Without an open licenses we’re living in a world of confusing signals — and that means data-jams! We really need to give people a big green light to let them know that they can take that data and make things with it. The second thing we need to to is:

2. Provide raw machine readable data

What does that mean? Well if material is originally in a database or spreadsheet format then make it available like that (or in the closest raw form) — and please don’t create a PDF or serve it up only via some fancy Shiny Front End (which is lovely for anyone who knows how to work it, but absolutely useless for anyone who doesn’t).

As I wrote back in 2007: Give Us The Raw Data and Give It To Us Now.

Over the next couple of days we’re going to be gathering interesting examples of why this matters at http://rawdatanow.com/. So if you have any cunning ideas for how to explain what raw data is to non-technical folks in government, or if you have any good anecdotes (the uglier the better), then please let us know!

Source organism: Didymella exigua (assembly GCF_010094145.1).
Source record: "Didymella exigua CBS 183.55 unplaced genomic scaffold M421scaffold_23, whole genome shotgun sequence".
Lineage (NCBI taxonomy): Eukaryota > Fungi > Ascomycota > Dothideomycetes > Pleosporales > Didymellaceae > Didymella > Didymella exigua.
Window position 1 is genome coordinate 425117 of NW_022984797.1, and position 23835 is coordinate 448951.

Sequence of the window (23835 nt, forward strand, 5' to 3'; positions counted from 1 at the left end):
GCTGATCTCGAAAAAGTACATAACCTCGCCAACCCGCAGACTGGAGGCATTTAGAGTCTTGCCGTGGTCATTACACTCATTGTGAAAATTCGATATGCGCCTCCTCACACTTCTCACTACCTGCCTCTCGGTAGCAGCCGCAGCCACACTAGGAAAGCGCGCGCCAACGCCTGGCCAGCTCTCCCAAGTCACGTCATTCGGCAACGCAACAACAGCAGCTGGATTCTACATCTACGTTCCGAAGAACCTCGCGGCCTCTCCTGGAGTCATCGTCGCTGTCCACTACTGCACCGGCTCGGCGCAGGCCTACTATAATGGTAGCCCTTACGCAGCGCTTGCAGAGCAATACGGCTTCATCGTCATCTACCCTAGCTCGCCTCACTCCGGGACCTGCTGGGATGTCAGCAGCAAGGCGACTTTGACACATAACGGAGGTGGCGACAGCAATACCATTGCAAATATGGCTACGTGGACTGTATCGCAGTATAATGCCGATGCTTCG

These two things in themselves are not very hard. It really boils down to being very explicit about letting people reuse stuff (spell it out!), and dumping whatever database files you have on a server somewhere and linking to it somewhere where people will find it.

The main challenge is in convincing government that this is a Good Idea. How we can do this is something that we’d definitely like to encourage you to talk to each other about over the course of the event. What are the difficulties in your country? How did you overcome them? What do we need to do this well? Good examples? Good old fashioned evangelism? This event is about sharing your answers to these kinds questions.